• About 50 percent of people who have had anorexia develop bulimia or bulimic patterns. (Hooray, I’m a halfer)
• 20% of people suffering from anorexia will prematurely die from complications related to their eating disorder, including suicide and heart problems. (My heart has stopped a few times and I have also thought of death, but neither one will be the death of me.)
Although eating disorders have the highest mortality rate of any mental disorder, the mortality rates reported on those who suffer from eating disorders can vary considerably between studies and sources. Part of the reason why there is a large variance in the reported number of deaths caused by eating disorders is because those who suffer from an eating disorder may ultimately die of heart failure, organ failure, malnutrition or suicide. Often, the medical complications of death are reported instead of the eating disorder that compromised a person’s health.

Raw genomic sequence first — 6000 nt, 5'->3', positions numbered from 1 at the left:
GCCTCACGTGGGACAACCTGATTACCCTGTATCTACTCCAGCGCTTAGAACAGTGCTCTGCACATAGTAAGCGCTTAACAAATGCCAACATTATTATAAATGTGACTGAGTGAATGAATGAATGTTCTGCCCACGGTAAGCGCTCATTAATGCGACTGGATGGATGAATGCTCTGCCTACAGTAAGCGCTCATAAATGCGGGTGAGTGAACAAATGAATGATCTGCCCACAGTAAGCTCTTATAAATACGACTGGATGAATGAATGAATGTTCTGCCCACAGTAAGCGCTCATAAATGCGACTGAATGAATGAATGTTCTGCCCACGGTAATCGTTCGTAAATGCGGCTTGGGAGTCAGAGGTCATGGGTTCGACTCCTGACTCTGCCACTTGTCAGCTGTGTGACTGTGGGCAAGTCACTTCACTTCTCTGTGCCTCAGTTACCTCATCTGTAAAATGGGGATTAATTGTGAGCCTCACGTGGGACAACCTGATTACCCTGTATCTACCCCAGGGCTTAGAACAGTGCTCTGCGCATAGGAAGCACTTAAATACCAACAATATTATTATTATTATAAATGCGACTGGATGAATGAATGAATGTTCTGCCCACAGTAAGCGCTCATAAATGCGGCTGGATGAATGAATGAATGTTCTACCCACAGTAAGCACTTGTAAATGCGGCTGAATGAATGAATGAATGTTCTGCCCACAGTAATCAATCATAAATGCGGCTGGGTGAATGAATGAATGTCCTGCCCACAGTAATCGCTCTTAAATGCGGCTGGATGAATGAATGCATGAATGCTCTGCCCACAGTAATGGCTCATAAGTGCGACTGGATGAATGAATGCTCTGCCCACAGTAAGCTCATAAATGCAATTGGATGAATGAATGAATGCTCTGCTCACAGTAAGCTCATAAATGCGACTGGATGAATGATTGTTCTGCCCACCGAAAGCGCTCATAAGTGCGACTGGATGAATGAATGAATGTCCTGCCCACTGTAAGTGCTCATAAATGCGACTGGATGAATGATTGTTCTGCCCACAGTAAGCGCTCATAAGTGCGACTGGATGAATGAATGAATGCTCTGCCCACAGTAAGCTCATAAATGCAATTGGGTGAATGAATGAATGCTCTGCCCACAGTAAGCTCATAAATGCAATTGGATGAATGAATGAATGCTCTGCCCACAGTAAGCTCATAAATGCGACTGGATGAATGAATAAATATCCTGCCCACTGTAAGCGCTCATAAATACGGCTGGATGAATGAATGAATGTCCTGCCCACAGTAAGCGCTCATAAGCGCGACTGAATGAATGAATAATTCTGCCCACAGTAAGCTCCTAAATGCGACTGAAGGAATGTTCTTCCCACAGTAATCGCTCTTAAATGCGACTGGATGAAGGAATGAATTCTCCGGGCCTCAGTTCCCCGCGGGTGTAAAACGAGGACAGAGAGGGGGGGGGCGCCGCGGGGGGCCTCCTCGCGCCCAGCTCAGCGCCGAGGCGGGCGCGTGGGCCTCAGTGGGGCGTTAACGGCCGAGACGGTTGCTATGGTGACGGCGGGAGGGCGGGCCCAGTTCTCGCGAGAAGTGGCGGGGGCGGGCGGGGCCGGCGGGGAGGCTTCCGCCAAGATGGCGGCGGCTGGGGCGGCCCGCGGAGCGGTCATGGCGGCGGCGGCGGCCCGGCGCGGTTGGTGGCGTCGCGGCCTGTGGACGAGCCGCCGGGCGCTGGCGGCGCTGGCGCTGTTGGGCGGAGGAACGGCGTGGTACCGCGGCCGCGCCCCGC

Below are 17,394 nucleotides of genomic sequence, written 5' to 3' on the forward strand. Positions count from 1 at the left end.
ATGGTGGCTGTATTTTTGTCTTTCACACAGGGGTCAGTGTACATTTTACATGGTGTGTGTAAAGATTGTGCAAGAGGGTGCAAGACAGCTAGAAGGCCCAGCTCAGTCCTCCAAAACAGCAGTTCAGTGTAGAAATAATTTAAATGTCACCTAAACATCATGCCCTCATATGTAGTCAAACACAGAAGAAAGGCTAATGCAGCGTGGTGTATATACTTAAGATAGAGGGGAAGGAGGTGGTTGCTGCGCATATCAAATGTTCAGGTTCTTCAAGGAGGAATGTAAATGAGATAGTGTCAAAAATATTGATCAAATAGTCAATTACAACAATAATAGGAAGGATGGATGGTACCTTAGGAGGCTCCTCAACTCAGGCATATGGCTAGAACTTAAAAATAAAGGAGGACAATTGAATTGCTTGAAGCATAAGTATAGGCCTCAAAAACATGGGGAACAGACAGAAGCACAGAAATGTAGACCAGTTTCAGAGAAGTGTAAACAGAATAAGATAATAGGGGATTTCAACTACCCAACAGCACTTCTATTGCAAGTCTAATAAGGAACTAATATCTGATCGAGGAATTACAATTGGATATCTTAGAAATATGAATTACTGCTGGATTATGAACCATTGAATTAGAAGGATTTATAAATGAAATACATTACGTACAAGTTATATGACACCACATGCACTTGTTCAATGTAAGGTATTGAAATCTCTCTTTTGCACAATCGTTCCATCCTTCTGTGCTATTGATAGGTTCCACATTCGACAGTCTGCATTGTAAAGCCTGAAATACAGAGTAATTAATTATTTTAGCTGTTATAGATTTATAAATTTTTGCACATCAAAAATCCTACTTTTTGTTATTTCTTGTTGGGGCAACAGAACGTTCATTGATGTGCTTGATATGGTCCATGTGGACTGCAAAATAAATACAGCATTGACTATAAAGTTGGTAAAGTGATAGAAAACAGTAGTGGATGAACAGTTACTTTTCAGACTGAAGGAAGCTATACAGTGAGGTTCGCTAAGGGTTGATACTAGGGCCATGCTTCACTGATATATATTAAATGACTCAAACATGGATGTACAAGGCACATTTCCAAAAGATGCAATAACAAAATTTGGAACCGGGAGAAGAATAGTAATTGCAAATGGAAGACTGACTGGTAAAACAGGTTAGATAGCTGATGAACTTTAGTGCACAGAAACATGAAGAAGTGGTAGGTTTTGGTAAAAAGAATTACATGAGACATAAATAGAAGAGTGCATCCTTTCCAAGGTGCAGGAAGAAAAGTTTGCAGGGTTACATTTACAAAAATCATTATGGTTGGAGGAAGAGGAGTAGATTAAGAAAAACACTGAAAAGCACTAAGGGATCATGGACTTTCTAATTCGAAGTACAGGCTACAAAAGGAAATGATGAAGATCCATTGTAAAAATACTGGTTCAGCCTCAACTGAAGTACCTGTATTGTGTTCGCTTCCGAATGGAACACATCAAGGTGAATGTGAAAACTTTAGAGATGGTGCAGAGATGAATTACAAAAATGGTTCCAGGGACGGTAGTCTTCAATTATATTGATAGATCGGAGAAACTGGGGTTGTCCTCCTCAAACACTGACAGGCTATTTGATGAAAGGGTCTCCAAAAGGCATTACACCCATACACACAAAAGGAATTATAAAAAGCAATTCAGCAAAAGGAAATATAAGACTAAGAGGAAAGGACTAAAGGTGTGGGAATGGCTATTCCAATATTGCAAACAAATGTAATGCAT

According to a study done by colleagues at the American Journal of Psychiatry (2009), crude mortality(oxymoron) rates were:
• 4% for anorexia nervosa
• 3.9% for bulimia nervosa
• 5.2% for eating disorder not otherwise specified
Back to my point of view, since everyone loves it so much:
Here’s your chance, make a difference be it through helping those you think need help, helping yourself or even just becoming aware of how the media can hurt more than help.
I’m going back to playing with legos, they’re nice and organized and never once have I felt like I wanted to look like a MiniFig